In the last few months, at IDC Health Insights, we had some very interesting conversations about the innovation potential the new generation of integrated patient records can bring to clinical research and in the acceleration of the "bench-to-bed" value chain, for the European healthcare sector. While the healthcare sector is, very slowly, but surely advancing in the integration of information for care delivery, when it comes to research, and in particular to clinical trials, we are at the beginning of a new but quite fascinating path.
At IDC Health Insights in the past two years, we analysed in depth the evolution of EHR systems in Europe , describing how they need to meet the more flexible, agile, and usable demands of the new integrated care ecosystem. When investing in EHR, healthcare providers are trying to move toward more nimble environments that leverage application-independent data repositories. The aim is to make EHR a new platform for collaboration across the health value chain, something that generally is beyond the scope of the original investment. Healthcare providers are starting to integrate of EHR with other different sources of patient information ( from medical images, videos, o patient generated data, to devices etc.), trying to achieve a 360-degree patient view that yield great potential not only from a more personalized and integrated care perspective, but from a clinical research one as well.
Nevertheless, university hospitals and medical research centres are struggling with how to re-use EHR patient data to automate key clinical trials processes such as, for example, patients' selection, cohort segmentation, protocol validation, reporting etc. These processes are currently handled through paper-intensive processes and custom solutions to collect, clean and report data to research sponsors, which makes the whole process very paper-intensive and not scalable.
As already described in our IDC Health Insights FutureScape 2015, the opportunities coming from a re-use of EHR, and other clinical care data, are paradigm changing, and a common approach to data management and use will allow European countries to be at the forefront, providing a safer and more dynamic environment for research. An ecosystem able to provide the infrastructures and the knowledge for example for advanced phases of clinical trials as phases 3 or 4, when researchers need to gather information from larger and diverse groups of people, and deliver more in depth analysis on the drug's or the treatment's effect in the short and in the long term-use ( e.g. pharmacovigilance).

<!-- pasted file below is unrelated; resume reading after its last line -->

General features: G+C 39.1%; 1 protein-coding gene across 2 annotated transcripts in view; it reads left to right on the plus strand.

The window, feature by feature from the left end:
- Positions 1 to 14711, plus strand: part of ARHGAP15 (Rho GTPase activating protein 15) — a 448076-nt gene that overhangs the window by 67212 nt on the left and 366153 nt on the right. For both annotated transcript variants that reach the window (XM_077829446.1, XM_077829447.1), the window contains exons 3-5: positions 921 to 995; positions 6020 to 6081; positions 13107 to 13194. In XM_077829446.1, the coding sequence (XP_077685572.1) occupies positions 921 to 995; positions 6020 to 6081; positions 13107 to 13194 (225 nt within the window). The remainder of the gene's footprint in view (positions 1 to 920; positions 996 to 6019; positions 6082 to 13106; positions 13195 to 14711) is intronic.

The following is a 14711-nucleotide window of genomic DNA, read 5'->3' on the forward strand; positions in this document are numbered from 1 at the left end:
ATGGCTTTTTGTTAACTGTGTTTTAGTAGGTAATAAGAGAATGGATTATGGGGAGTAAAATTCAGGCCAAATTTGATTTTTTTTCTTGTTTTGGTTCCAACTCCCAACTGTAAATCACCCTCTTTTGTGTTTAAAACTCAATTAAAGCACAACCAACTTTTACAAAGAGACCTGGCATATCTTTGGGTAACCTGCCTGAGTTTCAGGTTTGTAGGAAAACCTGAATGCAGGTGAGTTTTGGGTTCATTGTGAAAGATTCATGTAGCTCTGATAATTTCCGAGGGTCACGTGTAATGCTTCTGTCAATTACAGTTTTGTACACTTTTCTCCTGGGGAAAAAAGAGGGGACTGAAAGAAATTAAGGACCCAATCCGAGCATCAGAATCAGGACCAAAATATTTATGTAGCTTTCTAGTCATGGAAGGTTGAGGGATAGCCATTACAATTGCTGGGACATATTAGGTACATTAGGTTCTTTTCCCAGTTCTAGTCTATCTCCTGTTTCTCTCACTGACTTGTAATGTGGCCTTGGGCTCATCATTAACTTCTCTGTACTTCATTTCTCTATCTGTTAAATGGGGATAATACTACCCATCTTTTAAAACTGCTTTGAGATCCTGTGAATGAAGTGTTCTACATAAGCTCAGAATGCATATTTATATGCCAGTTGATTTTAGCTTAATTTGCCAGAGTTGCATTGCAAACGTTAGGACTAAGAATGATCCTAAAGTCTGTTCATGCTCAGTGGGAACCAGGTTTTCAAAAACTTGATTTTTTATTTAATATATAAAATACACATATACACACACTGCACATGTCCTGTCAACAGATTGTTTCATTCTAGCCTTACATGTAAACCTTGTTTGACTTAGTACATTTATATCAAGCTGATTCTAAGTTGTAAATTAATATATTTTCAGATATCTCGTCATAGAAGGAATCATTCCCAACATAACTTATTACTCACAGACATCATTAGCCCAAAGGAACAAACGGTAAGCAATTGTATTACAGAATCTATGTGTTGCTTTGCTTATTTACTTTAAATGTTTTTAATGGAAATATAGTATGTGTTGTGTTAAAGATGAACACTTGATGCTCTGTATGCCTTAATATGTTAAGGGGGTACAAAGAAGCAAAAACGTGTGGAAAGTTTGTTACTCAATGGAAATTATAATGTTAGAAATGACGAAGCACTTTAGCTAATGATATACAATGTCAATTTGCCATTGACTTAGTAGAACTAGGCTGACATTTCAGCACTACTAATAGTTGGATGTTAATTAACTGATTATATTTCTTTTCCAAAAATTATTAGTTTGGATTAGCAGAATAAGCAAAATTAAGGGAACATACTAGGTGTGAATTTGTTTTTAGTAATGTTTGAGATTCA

The key issues that healthcare providers are encountering in using EHR data for clinical research emerging first initiatives are fivefold:
- Trust and Change management: clinicians that work as staff scientists often do not trust the quality of data collected in EHR, because they believe doctors and nurses in the ward do not pay enough attention to the details they need, or not with enough consistency to support clinical research; so they prefer to rely on dedicated data managers that collect and manage the data specifically for research purposes
- Data architecture: the key data concepts (entity and attributes) of EHR are engineered to document the single episode, or at best the individual patient, rather than longitudinal records about a number of patients undergoing a clinical trial; so staff scientists find it easier to rely on custom solutions used only for clinical trials, rather than extract data from EHR and then have to clean, combine, enhance them
- Compliance: secondary use of data is not allowed under all European data protection laws and even though the level of sophistication and trust of anonymization tools is, in some cases, still immature
- Interoperability: working with multiple pharma companies, each of them with their reporting templates is a problem that makes very hard to scale the number of clinical trials that an individual hospital can deal with
- Study approach: with personalization of care, in particular, with the additional omics data, the methodologies used to validate the effectiveness and safety of a treatment will increasingly deviate from the traditional clinical trial approach.
Healthcare providers are looking for some guidelines and common approach and In Europe there are a number of initiatives aimed at creating a guideline framework for integrating EHRs and clinical research information systems, as for instance:
- IMI (Innovative Medicines Initiative) is developing the EHR4CR, an open IT platform that unlocks the information stored in EHRs for improving clinical research, while ensuring patient privacy and ensuring a high level of security.
- The EU funded INTEGRATE project which aims to develop innovative infrastructures and tools to bring together heterogeneous multi-scale biomedical data for breast cancer research, including clinical trials management systems, eCRFs ( electronic case report form) , and hospital EHRs.
The journey is really at the beginning, but initial experiences are showing that among the key success factors for this kind of initiatives we find the ability of healthcare providers to:
- standardize and implement comprehensive, but flexible, information governance systems, securely handling patient data;
- exploit the integration of 3rd Platform technologies to enable better consolidation and more automated extracts from patient data (ideally at or near the point of data generation).
The integration of clinical care information in the value chain of clinical research is one the key themes of the third IDC Pan European Healthcare Executives Summit "Removing friction, harnessing the convergence, making integrated care work", which will be held in Dublin on September 22nd and 23rd 2015. If you're interested in sharing your organization experience in this fascinating topic, please have a look at the event website and get in contact with us. See you in Dublin